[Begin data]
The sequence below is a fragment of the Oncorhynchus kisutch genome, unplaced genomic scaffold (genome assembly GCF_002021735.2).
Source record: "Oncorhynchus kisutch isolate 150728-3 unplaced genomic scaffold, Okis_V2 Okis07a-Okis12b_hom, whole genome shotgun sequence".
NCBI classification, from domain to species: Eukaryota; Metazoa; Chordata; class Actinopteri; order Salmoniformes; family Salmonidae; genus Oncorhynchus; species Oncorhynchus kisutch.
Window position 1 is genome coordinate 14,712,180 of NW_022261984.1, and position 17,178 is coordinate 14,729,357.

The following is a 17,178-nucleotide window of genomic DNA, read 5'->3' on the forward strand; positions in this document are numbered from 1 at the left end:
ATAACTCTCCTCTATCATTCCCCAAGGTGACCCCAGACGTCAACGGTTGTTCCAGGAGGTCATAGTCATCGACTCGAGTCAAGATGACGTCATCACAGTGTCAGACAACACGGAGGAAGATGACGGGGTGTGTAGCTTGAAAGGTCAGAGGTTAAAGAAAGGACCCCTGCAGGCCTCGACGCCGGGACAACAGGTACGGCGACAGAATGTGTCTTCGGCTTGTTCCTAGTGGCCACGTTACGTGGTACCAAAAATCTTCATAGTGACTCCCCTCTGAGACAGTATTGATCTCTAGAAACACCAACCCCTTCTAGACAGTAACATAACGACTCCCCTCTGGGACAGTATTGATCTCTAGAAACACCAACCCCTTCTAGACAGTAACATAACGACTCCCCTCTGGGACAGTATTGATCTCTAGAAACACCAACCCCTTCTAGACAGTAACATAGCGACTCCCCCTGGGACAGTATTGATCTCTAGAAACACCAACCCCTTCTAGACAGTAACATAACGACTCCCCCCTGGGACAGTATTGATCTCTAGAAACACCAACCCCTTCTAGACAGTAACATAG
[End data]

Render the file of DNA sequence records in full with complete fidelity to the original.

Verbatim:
The sequence below is a fragment of the Oncorhynchus kisutch genome, unplaced genomic scaffold (genome assembly GCF_002021735.2).
Source record: "Oncorhynchus kisutch isolate 150728-3 unplaced genomic scaffold, Okis_V2 Okis07a-Okis12b_hom, whole genome shotgun sequence".
NCBI classification, from domain to species: Eukaryota; Metazoa; Chordata; class Actinopteri; order Salmoniformes; family Salmonidae; genus Oncorhynchus; species Oncorhynchus kisutch.
Window position 1 is genome coordinate 14,712,180 of NW_022261984.1, and position 17,178 is coordinate 14,729,357.

The following is a 17,178-nucleotide window of genomic DNA, read 5'->3' on the forward strand; positions in this document are numbered from 1 at the left end:
ATAACTCTCCTCTATCATTCCCCAAGGTGACCCCAGACGTCAACGGTTGTTCCAGGAGGTCATAGTCATCGACTCGAGTCAAGATGACGTCATCACAGTGTCAGACAACACGGAGGAAGATGACGGGGTGTGTAGCTTGAAAGGTCAGAGGTTAAAGAAAGGACCCCTGCAGGCCTCGACGCCGGGACAACAGGTACGGCGACAGAATGTGTCTTCGGCTTGTTCCTAGTGGCCACGTTACGTGGTACCAAAAATCTTCATAGTGACTCCCCTCTGAGACAGTATTGATCTCTAGAAACACCAACCCCTTCTAGACAGTAACATAACGACTCCCCTCTGGGACAGTATTGATCTCTAGAAACACCAACCCCTTCTAGACAGTAACATAACGACTCCCCTCTGGGACAGTATTGATCTCTAGAAACACCAACCCCTTCTAGACAGTAACATAGCGACTCCCCCTGGGACAGTATTGATCTCTAGAAACACCAACCCCTTCTAGACAGTAACATAACGACTCCCCCCTGGGACAGTATTGATCTCTAGAAACACCAACCCCTTCTAGACAGTAACATAG